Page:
Conclusion

AAT depends on the unique bond between animals and humans, particularly animals with the proper training and temperament for therapy. According to the above studies, this therapeutic strategy might allow individuals undergoing treatment to feel safer comfortable, and aided as they seek therapy for a mental health disorder. Certain Animal-aided activities might also be considered a type of AAT; however, mental healthcare experts disagree on this vocabulary. These practices involve animals, though they might have a different form of coaching than those utilized in AAT. Some examples of these Animal aided activities include studying how to coach dogs and caring for farm or domestic animals.

References

Ambrosi, C., Zaiontz, C., Peragine, G., Sarchi, S., & Bona, F. (2019). A randomized controlled study on the effectiveness of animal‐assisted therapy on depression, anxiety, and illness perception in institutionalized elderly. Psychogeriatrics, 19(1), 55-64.

Olsen, C., Pedersen, I., Bergland, A., Enders‐Slegers, M. J., Patil, G., & Ihlebæk, C. (2016). Effect of animal‐assisted interventions on depression, agitation and quality of life in nursing home residents suffering from cognitive impairment or dementia: A cluster randomized controlled trial. International journal of geriatric psychiatry, 31(12), 1312-1321.

Park, S., Bak, A., Kim, S., Nam, Y., Kim, H. S., Yoo, D. H., & Moon, M. (2020). Animal-assisted and pet-robot interventions for ameliorating behavioral and psychological symptoms of dementia: A systematic review and meta-analysis. Biomedicines, 8(6), 150.

Sahebalzamani, M., Rezaei, O., & Moghadam, L. F. (2020). Animal-assisted therapy on happiness and life quality of chronic psychiatric patients living in psychiatric residential care homes: a randomized controlled study. BMC Psychiatry, 20, 1-9.

Smith, C., Bixler, D., George, A., Fusco, N., & DeLuca, A. (2020). A pilot study of Animal-assisted activity among hospitalized older adults. Geriatric Nursing, 41(6), 905-908.

Telenius, E. W., Engedal, K., & Bergland, A. (2015). Effect of a high-intensity exercise program on physical function and mental health in nursing home residents with dementia: an assessor-blinded randomized controlled trial. PloS one, 10(5), e0126102.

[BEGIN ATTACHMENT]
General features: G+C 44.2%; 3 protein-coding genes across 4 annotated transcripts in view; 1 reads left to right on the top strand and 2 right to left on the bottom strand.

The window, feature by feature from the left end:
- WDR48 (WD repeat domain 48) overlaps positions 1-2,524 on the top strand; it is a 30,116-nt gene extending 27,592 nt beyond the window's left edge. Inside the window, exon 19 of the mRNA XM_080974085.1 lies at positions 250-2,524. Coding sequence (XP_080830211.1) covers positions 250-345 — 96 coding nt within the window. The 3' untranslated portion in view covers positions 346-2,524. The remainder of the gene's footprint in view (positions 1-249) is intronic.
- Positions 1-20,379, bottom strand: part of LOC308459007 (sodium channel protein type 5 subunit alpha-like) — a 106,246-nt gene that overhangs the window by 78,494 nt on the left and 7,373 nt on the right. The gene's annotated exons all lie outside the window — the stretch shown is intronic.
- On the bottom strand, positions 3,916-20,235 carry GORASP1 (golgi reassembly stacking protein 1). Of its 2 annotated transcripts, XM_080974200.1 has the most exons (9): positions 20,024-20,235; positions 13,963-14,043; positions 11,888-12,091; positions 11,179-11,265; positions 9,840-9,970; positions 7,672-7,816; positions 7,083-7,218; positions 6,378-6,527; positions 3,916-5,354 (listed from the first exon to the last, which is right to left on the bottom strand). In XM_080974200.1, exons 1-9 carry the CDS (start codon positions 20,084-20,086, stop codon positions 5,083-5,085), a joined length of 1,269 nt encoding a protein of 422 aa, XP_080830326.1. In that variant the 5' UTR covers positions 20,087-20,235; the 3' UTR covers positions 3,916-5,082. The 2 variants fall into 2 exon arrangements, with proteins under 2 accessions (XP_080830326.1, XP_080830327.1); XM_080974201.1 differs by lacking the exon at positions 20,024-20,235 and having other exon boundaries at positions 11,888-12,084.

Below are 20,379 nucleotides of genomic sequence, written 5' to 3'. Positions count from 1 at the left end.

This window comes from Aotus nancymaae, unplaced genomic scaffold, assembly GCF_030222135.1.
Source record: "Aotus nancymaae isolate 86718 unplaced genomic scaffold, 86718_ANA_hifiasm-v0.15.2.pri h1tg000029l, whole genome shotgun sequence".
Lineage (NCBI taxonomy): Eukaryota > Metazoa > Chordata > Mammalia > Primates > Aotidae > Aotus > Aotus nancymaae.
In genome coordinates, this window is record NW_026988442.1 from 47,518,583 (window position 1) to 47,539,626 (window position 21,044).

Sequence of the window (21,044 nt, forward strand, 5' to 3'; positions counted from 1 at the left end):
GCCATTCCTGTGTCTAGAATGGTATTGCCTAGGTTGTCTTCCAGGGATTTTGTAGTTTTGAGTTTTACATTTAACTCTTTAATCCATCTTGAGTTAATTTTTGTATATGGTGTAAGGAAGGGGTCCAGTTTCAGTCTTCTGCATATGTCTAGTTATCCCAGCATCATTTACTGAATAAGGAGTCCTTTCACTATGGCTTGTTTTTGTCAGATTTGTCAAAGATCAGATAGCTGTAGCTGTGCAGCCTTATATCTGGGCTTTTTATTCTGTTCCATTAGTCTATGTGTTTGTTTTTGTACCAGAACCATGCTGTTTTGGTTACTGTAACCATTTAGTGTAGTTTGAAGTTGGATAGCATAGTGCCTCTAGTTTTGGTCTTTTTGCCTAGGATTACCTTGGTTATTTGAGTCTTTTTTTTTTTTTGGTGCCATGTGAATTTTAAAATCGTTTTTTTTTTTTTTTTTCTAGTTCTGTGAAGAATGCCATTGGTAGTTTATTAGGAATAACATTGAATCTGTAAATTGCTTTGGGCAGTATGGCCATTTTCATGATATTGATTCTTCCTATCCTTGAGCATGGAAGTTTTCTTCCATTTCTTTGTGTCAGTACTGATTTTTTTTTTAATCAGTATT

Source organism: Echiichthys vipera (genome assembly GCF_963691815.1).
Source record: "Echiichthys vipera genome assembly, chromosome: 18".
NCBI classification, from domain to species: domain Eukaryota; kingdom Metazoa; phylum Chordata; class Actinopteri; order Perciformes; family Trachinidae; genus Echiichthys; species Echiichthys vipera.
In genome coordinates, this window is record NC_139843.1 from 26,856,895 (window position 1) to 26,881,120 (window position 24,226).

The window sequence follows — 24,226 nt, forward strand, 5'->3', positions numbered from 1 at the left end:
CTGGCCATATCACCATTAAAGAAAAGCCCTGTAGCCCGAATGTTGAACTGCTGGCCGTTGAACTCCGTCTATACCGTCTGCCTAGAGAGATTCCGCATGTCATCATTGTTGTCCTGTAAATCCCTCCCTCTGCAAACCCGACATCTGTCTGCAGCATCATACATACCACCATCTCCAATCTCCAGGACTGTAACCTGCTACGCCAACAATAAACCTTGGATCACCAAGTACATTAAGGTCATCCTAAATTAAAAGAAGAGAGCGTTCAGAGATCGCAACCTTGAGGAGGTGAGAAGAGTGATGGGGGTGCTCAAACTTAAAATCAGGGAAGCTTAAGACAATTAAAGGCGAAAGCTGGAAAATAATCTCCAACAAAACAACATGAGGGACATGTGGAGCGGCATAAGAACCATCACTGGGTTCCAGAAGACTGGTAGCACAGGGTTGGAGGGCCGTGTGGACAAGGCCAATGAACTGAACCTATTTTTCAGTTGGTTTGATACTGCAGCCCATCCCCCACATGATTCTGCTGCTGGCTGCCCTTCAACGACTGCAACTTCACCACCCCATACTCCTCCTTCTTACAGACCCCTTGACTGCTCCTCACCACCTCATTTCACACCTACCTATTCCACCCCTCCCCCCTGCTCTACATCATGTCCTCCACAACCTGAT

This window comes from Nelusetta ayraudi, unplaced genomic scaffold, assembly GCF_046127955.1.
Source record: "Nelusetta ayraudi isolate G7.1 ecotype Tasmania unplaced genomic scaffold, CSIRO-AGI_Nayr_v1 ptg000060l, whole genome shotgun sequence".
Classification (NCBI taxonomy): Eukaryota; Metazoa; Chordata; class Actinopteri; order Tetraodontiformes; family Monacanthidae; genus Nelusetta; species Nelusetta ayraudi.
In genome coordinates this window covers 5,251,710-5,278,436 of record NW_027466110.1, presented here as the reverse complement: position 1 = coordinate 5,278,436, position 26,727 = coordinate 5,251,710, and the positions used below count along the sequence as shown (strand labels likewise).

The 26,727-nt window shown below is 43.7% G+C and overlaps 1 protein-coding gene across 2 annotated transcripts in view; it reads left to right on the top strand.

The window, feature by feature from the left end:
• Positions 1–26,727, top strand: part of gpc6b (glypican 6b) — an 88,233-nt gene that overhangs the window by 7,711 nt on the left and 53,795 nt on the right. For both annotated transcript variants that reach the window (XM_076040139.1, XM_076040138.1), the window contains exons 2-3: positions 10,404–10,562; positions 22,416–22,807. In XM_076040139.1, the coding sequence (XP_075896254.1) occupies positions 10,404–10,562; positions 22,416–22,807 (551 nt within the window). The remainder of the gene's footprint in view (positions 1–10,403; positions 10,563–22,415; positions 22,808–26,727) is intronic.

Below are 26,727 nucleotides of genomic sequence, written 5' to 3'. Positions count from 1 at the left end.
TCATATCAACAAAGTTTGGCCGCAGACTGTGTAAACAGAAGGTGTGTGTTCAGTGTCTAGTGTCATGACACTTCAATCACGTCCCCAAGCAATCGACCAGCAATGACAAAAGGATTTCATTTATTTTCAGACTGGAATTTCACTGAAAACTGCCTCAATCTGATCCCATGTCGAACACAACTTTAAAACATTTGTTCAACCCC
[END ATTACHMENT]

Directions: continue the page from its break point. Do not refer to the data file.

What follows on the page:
Tournier, I., Vives, M. F., & Postal, V. (2017). Animal-assisted intervention in dementia. Swiss Journal of Psychology.

Travers, C., Brooks, D., Hines, S., O’Reilly, M., McMaster, M., He, W., … & Beattie, E. (2016). Effectiveness of meaningful occupation interventions for people with dementia in residential aged care: a systematic review. JBI Evidence Synthesis, 14(12), 163-225.

Police Brutality In “The Hate U Give” By Thomas Angie Sample Assignment

The Hate U Give is a novel by Angie Thomas in the Urban Fiction genre with 444 pages and twenty-six chapters. The book was published on February 28, 2017, and it is an expansion of Thomas’s short story, which she wrote reacting to the murder of Oscar Grant. The novel has received positive criticism since it addresses the events that are currently taking place. Police brutality is one of the issues facing most people worldwide, especially people of color. The novel is narrated by an African-American girl, sixteen years of age, on a journey of self-discovery. The sixteen-year-old African-American girl, Starr Cartel, is the protagonist in the novel; living in a poor black background and attending school in the suburbs with white children contributes to her behavior and her withdrawal from society in the first chapters of the book. She says, “daddy told me that the tradition of black slavery passes to every black child” (Thomas 88). This puts her in an inferior world of black people. Starr is torn between the worlds of violence and poverty and fears that she will be compromising her friendship with her white friends at school and her boyfriend by telling the story. Starr is unsure how to talk about Khalil’s death because she will tarnish the white’s identity and expose their cruelty towards the black people. The repeated murder cases that she witnesses of her black friends make her want to navigate the two worlds; the black and white world. This essay aims to examine the theme of police brutality as demonstrated by Thomas in “The Hate U Give.”